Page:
China Urges EU to Reverse 'Wrong Direction' on EV Tariffs

China Urges EU to Reverse 'Wrong Direction' on EV Tariffs

TEHRAN (Tasnim) – Beijing hopes the European Union will reconsider tariffs on Chinese electric vehicles and stop going further in the "wrong direction" to shield its auto industry from competition, according to state news agency Xinhua.

The reaction from China and others embroiled in the dispute, including European and Chinese car makers, points to clear opposition to the EU decision and an eagerness to de-escalate the situation.

Industry insiders say both Europe and China have reasons for wanting to strike a deal in the months ahead to avoid the addition of billions of dollars in new costs for Chinese electric car makers, as the EU process allows for review.

China said it would take measures to safeguard its interests after the European Commission announced on Wednesday it would impose extra duties of up to 38.1% on imported Chinese electric cars from July.

"In light of their economic structure and sheer size, China and the EU are best served by teaming up on major economic and trade issues," Xinhua said in a commentary.

Brussels seemed to have left some room for the two sides to continue their consultations to find a solution and avoid the worst scenario, the Xinhua commentary added.

"It is hoped the EU will make some serious reconsideration and stop going further in the wrong direction," it said.

Beijing has rejected the EU and US argument that China's EV industry is running at a degree of overcapacity that threatens overseas automakers through subsidized exports. It says tariffs will slow the uptake of electric vehicles, endanger climate-change goals and push costs higher for consumers.

The EU move comes less than a month after Washington revealed plans to quadruple duties for Chinese EVs to 100%.

Brussels said it also would combat Chinese subsidies with additional tariffs ranging from 17.4% for BYD to 38.1% for SAIC, on top of the standard 10% car duty. That takes the highest overall rate to nearly 50%.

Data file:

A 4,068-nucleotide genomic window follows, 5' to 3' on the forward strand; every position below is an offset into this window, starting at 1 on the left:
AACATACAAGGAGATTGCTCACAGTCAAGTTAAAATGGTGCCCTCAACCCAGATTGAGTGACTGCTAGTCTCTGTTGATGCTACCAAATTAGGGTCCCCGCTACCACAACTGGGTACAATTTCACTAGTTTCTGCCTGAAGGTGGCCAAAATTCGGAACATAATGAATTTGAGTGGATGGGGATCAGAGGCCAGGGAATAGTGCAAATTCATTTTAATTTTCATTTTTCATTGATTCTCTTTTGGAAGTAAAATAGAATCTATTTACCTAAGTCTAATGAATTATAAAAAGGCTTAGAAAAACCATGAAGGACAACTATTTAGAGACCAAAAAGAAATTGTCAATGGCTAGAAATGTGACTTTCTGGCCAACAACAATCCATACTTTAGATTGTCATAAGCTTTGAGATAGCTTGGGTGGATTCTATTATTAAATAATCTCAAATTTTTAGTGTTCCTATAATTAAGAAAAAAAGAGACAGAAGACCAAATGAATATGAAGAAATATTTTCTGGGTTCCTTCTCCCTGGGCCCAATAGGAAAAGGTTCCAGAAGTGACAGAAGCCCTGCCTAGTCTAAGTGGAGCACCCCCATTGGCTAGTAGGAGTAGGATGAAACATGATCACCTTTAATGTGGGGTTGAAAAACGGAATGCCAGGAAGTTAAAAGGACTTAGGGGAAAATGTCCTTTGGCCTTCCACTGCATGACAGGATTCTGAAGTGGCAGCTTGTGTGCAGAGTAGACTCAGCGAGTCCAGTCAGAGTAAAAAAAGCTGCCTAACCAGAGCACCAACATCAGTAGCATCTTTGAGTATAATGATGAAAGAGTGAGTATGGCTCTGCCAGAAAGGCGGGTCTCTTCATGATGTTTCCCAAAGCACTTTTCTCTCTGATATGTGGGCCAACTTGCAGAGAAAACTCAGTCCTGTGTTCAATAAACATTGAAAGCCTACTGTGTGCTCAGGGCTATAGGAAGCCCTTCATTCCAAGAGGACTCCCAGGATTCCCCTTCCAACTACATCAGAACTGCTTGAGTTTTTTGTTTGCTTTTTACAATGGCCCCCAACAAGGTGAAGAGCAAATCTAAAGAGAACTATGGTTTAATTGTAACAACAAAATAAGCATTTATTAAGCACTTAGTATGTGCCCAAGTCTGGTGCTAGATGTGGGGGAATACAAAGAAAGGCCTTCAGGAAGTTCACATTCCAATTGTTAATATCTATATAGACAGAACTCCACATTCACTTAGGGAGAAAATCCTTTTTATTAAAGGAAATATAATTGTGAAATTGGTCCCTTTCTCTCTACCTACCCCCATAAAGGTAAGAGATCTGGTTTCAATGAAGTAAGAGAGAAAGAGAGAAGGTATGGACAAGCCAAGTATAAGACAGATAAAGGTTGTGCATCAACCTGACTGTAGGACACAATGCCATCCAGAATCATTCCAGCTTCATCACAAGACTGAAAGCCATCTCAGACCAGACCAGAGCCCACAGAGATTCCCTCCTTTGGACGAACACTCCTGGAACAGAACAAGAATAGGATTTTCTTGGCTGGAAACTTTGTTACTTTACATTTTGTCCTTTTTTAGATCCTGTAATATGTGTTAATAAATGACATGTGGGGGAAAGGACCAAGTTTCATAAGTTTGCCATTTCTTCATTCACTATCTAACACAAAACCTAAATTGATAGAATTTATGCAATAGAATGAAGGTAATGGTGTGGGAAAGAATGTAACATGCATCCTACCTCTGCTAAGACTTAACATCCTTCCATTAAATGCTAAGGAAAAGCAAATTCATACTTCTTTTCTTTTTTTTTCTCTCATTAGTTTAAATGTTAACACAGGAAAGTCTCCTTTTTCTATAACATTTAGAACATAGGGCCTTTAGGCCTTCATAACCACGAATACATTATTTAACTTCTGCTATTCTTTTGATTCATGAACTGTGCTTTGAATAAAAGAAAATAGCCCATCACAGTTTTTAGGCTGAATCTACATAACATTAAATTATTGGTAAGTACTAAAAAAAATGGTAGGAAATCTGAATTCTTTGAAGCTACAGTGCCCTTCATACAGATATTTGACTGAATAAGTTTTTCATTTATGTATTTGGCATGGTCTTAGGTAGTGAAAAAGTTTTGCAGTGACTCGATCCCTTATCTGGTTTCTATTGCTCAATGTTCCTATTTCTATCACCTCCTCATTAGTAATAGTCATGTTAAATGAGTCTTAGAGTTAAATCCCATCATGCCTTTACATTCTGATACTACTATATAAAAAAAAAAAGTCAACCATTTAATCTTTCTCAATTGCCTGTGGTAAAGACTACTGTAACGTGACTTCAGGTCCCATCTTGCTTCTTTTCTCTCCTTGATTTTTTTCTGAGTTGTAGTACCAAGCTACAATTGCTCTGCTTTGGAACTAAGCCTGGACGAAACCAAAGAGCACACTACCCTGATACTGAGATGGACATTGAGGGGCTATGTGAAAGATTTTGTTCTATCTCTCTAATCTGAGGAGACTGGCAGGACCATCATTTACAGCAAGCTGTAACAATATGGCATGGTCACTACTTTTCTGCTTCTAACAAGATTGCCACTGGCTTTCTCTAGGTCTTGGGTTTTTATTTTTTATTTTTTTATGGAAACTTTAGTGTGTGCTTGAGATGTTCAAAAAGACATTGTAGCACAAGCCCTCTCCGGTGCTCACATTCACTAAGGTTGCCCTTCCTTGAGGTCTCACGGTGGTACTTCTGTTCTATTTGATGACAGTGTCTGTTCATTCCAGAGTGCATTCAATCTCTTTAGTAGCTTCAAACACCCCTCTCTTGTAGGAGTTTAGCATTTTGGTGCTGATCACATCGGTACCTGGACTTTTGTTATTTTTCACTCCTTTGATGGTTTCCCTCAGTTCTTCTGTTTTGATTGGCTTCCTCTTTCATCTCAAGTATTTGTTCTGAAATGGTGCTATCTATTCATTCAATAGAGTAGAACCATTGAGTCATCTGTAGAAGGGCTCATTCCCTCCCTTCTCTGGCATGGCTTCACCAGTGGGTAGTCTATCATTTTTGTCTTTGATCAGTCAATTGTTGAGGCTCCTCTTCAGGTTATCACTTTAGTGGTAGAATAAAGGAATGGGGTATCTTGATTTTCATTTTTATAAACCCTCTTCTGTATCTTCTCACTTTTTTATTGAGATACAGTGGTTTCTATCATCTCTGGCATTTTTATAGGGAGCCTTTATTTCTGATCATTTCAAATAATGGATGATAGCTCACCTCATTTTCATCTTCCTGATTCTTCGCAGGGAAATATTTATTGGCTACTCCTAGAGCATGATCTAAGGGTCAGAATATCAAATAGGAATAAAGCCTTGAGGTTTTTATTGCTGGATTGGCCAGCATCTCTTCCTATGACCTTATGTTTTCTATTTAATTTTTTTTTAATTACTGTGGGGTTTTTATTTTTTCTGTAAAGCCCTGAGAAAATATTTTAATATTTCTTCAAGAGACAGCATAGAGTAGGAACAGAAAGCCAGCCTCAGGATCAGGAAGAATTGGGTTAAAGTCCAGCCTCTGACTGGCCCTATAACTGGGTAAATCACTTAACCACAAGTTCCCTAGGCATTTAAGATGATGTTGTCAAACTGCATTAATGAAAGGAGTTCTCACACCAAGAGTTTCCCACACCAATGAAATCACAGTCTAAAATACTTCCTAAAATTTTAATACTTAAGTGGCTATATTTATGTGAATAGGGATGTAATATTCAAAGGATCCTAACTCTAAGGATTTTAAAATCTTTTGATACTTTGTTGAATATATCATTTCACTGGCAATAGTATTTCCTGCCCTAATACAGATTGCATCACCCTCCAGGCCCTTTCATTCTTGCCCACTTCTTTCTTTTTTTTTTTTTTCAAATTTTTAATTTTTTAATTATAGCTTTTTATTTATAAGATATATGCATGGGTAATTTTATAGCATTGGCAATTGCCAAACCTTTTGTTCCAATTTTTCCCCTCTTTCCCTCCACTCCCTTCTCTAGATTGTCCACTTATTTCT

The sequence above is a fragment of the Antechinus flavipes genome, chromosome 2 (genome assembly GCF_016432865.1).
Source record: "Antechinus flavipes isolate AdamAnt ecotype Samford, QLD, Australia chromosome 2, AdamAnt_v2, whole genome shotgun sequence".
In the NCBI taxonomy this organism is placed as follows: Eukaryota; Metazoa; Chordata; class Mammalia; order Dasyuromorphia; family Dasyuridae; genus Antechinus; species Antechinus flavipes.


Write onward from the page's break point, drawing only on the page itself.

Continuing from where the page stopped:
State-owned SAIC, which counts on joint ventures with Volkswagen and General Motors to be China's largest automaker, said on Thursday it was deeply concerned by the tariffs.

SAIC has been China’s biggest automaker for nearly two decades but its sales have come under pressure and it has been working to reduce headcount, Reuters has reported.

The EU has made clear that European regulators would view loans from Chinese state-owned banks and government ownership as subsidies subject to additional tariffs.

China's auto industry, a mix of state-owned and private firms, has cost advantages over foreign competitors in part because of government subsidies and the nation's dominance of battery-minerals refining, analysts say.

But the hypercompetition in China's EV market, the world's largest, has also driven companies to innovate in ways that have brought down costs.

The EU provisional duties are set to apply by July 4, with the investigation due to continue until Nov. 2, when definitive duties, typically for five years, could be imposed.

Chinese EV maker stocks mostly shrugged off the news, which was expected. The Hong Kong-listed shares of BYD surged more than 7% in early trade, on track for their biggest one-day percentage gain since November 2022.

"The EU tariff hike result is slightly positive for BYD vs our previous tariff expectation of 30%, which improves BYD’s export growth visibility into 2Q/3Q24," Citi said in a research note.

Geely Auto climbed more than 3%, Leap Motor surged 3% and Great Wall Motor's Hong Kong shares eased 1.2%. In Shanghai, shares of SAIC Motor fell 2.3%.

Joe Mazur, senior analyst at research consultancy Trivium China, said Chinese EV makers would be forced to pass along some of the cost increases to consumers.

"But it's by no means a death blow to the to the Chinese EV industry in Europe," he said.

Chinese automakers have charged more for exports than they have in their home market, offering some protection from the tariffs. BYD, for example, charges more than double — sometimes nearly triple — the price it gets for three key models in China.

While European automakers are being challenged by an influx of lower-cost EVs from Chinese rivals, there is virtually no support for tariffs from the continent's auto industry.

Some of the biggest opponents include Europe's largest automakers such as BMW, Volkswagen, Stellantis, and Mercedes Benz.

German automakers in particular are heavily dependent on sales in China and fear retribution from Beijing. European auto firms also import their own Chinese-made vehicles.

Shares in some of Europe's biggest carmakers - which make a big portion of their sales in China - fell on Wednesday due to fears of Chinese retaliation.

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